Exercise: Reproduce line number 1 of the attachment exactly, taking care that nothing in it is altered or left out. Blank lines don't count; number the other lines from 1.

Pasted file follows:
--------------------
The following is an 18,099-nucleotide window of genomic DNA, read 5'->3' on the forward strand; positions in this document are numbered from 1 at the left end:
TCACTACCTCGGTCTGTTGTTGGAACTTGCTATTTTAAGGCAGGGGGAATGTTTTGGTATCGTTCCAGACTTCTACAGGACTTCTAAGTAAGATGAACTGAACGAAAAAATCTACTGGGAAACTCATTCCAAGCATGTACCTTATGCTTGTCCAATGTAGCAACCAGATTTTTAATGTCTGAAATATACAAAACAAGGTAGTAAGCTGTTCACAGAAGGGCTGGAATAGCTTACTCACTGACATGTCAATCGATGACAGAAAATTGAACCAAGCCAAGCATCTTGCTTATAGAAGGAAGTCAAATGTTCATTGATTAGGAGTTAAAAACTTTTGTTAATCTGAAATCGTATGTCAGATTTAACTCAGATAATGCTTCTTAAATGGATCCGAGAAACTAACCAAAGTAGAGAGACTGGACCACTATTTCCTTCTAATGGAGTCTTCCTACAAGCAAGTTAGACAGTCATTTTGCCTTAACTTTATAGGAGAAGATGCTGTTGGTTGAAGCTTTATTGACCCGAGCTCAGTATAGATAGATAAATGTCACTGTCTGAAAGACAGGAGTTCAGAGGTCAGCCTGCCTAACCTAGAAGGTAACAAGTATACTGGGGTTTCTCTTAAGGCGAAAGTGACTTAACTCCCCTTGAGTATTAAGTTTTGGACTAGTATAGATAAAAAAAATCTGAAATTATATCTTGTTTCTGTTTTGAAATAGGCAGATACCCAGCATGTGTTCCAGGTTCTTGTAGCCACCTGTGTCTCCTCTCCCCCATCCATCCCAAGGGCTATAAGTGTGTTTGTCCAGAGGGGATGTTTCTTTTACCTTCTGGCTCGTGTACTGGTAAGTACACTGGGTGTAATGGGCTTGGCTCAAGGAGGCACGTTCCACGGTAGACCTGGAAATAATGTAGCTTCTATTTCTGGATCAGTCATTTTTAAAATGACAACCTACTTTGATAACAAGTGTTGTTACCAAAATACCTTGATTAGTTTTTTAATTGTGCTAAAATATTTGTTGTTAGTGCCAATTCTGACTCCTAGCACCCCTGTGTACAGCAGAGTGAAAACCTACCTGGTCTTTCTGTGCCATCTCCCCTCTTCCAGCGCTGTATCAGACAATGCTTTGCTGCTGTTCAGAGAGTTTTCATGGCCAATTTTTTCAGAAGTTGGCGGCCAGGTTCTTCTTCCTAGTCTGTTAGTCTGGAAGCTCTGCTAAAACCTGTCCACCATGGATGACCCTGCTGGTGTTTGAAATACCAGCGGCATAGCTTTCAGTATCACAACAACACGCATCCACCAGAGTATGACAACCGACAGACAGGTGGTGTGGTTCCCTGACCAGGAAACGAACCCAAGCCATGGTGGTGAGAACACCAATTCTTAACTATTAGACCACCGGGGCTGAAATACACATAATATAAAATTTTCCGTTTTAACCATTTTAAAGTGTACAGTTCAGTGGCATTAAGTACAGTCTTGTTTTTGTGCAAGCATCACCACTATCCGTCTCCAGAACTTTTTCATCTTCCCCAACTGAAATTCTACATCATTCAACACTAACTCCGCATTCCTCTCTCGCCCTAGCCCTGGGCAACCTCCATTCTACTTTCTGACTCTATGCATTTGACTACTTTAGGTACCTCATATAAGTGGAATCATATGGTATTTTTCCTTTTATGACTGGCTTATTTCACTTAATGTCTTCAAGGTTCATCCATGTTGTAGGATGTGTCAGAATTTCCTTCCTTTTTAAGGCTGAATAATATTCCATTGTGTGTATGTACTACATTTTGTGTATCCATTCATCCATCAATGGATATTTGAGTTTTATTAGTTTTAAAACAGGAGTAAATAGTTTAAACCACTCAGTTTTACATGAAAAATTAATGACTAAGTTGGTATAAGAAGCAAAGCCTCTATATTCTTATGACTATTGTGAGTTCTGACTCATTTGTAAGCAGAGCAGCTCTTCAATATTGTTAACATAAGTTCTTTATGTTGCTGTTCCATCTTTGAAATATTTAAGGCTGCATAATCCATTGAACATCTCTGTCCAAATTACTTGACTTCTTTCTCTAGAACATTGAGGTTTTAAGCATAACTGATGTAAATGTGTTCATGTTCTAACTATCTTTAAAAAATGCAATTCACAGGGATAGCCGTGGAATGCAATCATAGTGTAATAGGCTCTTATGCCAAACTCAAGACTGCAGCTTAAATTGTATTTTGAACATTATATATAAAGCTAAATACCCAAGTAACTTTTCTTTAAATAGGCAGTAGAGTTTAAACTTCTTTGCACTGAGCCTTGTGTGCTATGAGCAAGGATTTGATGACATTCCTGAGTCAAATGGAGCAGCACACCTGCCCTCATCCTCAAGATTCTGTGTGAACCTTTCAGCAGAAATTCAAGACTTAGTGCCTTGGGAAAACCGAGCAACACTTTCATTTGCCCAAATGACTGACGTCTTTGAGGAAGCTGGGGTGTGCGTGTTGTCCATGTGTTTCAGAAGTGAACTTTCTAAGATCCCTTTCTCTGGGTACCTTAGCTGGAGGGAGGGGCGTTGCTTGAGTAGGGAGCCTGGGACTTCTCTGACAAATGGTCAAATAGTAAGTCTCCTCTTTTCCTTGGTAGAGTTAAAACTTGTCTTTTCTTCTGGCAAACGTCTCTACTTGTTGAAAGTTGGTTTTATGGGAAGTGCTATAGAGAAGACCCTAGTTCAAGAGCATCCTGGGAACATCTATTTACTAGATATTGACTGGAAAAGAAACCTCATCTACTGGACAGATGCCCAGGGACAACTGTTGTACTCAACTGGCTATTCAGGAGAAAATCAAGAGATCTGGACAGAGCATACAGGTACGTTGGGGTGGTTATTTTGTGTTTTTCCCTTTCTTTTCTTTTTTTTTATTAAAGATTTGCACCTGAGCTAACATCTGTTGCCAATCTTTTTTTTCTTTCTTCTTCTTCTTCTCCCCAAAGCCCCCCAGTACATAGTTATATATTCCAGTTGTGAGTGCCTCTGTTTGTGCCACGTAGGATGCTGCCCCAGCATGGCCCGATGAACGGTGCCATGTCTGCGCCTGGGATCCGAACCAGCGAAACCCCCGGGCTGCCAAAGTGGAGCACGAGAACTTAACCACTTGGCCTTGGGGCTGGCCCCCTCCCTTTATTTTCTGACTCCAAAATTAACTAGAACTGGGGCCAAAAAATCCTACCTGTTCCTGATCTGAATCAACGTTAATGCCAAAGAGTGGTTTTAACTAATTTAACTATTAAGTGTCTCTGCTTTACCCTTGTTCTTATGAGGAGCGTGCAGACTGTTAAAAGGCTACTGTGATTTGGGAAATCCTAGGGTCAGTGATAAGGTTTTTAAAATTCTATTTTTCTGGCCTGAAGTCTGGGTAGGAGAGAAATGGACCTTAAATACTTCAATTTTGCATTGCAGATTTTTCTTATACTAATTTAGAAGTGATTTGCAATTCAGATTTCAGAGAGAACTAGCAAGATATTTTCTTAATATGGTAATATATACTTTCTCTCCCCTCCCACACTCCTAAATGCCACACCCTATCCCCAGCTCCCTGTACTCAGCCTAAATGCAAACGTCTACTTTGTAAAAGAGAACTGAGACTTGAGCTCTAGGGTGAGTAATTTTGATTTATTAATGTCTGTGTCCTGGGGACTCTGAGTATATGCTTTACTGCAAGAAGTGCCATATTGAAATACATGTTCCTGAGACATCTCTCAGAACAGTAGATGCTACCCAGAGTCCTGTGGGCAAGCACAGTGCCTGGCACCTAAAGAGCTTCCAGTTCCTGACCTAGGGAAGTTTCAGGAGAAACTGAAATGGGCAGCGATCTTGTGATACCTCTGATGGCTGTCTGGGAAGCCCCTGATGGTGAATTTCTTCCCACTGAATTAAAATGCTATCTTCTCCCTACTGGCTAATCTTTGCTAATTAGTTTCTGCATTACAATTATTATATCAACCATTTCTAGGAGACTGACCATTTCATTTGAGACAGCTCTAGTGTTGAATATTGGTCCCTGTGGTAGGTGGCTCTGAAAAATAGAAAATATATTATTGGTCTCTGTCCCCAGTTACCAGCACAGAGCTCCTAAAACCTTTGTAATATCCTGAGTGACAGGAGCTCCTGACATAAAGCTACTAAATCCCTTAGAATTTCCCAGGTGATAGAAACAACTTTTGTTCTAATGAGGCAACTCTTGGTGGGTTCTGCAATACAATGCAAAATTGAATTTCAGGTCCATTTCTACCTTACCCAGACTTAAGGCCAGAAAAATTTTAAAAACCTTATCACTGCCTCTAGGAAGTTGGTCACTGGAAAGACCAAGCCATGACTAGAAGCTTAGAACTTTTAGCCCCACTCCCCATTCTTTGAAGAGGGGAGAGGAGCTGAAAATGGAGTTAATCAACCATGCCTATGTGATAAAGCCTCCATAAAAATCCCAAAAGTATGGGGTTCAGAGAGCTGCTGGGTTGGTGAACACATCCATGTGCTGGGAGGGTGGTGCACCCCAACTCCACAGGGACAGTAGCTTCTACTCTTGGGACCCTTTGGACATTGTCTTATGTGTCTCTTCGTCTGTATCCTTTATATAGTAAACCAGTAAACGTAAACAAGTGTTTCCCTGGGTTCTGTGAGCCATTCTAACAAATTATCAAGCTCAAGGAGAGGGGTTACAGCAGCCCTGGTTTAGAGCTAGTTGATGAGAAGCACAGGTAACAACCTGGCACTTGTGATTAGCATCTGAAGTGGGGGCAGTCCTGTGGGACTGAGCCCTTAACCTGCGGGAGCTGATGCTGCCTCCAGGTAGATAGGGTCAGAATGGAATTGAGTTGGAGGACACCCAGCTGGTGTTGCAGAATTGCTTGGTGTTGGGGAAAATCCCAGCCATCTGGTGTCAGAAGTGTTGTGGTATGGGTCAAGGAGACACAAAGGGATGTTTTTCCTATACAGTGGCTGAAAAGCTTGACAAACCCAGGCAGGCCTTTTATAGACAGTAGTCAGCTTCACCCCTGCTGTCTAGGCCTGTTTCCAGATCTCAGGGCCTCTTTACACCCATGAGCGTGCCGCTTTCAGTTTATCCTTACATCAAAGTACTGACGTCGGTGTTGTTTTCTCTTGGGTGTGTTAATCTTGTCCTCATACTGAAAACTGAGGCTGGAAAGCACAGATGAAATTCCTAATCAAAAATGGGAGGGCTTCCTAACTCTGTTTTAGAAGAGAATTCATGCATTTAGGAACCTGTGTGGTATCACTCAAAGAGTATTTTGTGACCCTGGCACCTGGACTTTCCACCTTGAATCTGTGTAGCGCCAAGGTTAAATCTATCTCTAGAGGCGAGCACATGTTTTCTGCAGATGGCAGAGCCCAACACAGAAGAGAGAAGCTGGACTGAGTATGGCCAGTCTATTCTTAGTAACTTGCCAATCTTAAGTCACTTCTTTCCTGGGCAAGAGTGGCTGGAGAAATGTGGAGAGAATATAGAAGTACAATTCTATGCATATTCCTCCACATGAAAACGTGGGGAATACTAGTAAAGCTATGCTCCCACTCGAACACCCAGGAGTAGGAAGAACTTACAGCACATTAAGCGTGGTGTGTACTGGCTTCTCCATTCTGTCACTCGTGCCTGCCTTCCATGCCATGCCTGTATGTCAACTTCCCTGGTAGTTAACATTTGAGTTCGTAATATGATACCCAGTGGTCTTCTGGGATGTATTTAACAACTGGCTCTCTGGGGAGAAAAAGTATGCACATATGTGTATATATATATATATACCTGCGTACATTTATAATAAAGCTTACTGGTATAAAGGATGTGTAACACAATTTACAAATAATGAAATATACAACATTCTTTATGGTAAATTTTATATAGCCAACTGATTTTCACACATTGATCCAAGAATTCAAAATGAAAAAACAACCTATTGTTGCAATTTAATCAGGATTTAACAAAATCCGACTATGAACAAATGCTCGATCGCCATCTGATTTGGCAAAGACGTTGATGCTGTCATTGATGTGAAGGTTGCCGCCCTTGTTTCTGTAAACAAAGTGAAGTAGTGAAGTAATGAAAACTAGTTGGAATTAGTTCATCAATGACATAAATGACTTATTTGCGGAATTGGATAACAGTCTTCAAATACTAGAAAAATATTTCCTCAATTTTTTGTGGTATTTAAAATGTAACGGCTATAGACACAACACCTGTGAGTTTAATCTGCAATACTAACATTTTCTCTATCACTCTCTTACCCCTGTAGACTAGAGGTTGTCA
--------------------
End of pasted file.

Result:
The following is an 18,099-nucleotide window of genomic DNA, read 5'->3' on the forward strand; positions in this document are numbered from 1 at the left end: